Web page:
• Rising temperatures in the 11 Western states due to global warming will cause more prolonged droughts, more widespread wildfires, and extensive die-offs in regional plant, fish and game habitats, according to a report Thursday from the National Wildlife Federation. The researchers cited growing evidence that rising regional temperatures had already caused warmer winters, earlier springs and less snow — increasing the likelihood of winter flooding and of diminished summer water supplies.

    To address climate change, the organization urged national limits on the greenhouse gases responsible for rising temperatures, such as carbon dioxide and methane. California recently adopted such limits. [LATimes]

Losing My Religion
  • It's not just Mark Foley, but the Washington Post reports this morning that the Republicans' "God gap" appears to be shrinking. Voters who've backed the GOP in recent years because they agree with the party's position on social issues like abortion and gay marriage are thinking twice because of the war in Iraq, because of what some of them see as a failure to deliver the spoils they thought they had coming and because of the way that House leaders have handled the House page scandal. [Salon's War Room]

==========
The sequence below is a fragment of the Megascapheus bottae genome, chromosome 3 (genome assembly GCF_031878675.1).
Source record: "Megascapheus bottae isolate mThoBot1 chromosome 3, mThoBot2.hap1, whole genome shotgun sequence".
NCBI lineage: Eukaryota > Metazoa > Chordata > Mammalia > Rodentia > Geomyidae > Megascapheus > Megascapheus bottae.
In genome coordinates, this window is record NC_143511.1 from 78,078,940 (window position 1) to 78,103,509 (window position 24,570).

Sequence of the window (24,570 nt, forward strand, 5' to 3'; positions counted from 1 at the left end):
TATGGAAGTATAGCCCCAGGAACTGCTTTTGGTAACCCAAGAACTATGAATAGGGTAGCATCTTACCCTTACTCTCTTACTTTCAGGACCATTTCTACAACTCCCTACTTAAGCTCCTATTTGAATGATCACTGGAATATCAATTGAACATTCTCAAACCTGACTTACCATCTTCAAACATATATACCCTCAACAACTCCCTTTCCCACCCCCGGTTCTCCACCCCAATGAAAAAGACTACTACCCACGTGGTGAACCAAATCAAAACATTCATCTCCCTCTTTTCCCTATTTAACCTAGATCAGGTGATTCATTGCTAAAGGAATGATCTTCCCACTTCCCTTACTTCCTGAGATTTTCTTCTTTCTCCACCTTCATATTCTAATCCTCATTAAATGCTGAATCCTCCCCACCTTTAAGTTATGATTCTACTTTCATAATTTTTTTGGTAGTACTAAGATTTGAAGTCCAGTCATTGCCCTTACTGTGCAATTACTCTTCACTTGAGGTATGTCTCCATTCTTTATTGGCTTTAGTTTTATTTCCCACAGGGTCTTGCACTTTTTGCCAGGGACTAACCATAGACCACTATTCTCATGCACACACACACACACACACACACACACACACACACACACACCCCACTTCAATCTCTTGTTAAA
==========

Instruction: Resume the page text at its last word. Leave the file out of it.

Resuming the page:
• A nationwide poll of 1,500 registered voters released yesterday by the nonpartisan Pew Research Center found that 57 percent of white evangelicals are inclined to vote for Republican congressional candidates in the midterm elections, a 21-point drop in support among this critical part of the GOP base.

    Even before the Foley scandal, the portion of white evangelicals with a "favorable" impression of the Republican Party had fallen sharply this year, from 63 percent to 54 percent, according to Pew polls. [WaPo]

  • Despite their packed megachurches, their political clout and their increasing visibility on the national stage, evangelical Christian leaders are warning one another that their teenagers are abandoning the faith in droves.
    Their alarm has been stoked by a highly suspect claim that if current trends continue, only 4 percent of teenagers will be “Bible-believing Christians” as adults. That would be a sharp decline compared with 35 percent of the current generation of baby boomers, and before that, 65 percent of the World War II generation.

    While some critics say the statistics are greatly exaggerated (one evangelical magazine for youth ministers dubbed it “the 4 percent panic attack”), there is widespread consensus among evangelical leaders that they risk losing their teenagers.
    Over and over in interviews, evangelical teenagers said they felt like a tiny, beleaguered minority in their schools and neighborhoods. They said they often felt alone in their struggles to live by their “Biblical values” by avoiding casual sex, risqué music and videos, Internet pornography, alcohol and drugs. [NYTimes]